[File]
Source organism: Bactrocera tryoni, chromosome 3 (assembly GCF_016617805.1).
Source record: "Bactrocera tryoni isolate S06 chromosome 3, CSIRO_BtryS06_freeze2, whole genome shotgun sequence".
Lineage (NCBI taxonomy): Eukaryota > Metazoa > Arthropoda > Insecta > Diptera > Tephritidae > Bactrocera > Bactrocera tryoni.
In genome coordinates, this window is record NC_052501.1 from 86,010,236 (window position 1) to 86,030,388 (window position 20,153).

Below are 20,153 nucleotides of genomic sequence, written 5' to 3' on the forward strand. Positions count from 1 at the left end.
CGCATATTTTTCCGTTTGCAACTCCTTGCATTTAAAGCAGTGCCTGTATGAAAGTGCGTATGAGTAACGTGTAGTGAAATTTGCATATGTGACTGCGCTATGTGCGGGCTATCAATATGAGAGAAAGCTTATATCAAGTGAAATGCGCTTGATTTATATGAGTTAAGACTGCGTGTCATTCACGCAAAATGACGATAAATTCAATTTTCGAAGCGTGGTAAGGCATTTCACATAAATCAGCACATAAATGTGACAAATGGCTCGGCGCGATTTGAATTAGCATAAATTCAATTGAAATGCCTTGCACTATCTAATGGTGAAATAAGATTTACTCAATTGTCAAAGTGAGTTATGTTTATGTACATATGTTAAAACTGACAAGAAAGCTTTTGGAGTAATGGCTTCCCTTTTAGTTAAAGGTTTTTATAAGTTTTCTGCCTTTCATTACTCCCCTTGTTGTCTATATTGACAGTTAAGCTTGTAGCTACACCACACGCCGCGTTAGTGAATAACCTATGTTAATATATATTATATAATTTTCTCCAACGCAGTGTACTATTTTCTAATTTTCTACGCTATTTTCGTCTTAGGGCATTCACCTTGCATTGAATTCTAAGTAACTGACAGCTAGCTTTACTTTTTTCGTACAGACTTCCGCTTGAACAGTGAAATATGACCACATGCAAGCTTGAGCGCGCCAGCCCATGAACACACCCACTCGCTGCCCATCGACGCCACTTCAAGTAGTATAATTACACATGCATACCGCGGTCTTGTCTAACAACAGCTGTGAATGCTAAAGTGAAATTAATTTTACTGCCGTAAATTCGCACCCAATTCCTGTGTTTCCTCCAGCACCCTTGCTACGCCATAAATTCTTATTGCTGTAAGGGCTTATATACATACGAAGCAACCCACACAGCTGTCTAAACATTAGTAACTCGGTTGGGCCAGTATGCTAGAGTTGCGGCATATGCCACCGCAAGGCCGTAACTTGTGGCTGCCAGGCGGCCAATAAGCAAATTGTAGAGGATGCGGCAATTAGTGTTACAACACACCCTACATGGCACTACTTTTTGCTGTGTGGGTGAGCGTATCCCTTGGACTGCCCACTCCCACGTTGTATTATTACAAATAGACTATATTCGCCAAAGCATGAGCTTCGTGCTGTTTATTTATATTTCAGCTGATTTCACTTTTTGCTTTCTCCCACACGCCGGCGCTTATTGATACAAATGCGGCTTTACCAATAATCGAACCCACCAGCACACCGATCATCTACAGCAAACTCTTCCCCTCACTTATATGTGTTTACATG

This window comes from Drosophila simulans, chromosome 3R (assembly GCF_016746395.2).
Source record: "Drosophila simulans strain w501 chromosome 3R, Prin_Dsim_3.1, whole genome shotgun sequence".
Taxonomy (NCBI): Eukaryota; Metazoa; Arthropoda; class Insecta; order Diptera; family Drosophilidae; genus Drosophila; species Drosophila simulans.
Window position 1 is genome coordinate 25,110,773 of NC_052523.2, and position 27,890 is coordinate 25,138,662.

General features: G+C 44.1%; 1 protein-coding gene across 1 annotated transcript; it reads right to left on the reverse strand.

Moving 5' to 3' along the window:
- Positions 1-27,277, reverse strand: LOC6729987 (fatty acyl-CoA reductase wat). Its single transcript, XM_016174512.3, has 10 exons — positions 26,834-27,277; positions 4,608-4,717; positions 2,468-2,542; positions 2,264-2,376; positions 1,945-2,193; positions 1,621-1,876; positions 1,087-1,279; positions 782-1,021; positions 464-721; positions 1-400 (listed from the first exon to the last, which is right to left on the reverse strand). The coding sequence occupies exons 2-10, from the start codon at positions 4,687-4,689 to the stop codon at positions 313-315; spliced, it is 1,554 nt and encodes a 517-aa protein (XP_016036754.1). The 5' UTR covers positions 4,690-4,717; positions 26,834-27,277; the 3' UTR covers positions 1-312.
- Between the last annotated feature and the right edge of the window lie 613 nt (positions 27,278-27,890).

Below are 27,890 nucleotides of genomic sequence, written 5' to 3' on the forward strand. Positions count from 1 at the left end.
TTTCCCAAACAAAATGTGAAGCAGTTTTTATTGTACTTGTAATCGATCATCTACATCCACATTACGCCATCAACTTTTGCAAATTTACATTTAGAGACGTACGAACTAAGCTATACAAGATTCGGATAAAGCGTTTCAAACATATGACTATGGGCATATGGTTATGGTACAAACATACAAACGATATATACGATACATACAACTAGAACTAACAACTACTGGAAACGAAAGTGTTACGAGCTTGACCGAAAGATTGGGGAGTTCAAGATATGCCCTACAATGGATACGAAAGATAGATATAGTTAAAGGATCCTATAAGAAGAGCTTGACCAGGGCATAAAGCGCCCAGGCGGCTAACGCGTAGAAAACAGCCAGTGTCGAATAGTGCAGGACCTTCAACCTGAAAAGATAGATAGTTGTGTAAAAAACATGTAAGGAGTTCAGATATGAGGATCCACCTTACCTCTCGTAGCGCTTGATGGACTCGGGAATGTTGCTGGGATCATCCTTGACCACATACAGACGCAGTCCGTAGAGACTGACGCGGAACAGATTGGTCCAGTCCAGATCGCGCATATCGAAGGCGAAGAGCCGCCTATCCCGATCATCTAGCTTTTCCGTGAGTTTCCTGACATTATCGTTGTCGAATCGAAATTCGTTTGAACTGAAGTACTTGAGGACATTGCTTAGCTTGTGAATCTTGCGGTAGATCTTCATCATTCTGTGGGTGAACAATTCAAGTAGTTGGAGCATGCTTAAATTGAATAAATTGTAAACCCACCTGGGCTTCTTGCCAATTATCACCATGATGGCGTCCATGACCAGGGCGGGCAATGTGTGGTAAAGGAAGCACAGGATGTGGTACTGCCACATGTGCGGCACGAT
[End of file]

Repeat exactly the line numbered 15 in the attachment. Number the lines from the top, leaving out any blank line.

Below are 27,890 nucleotides of genomic sequence, written 5' to 3' on the forward strand. Positions count from 1 at the left end.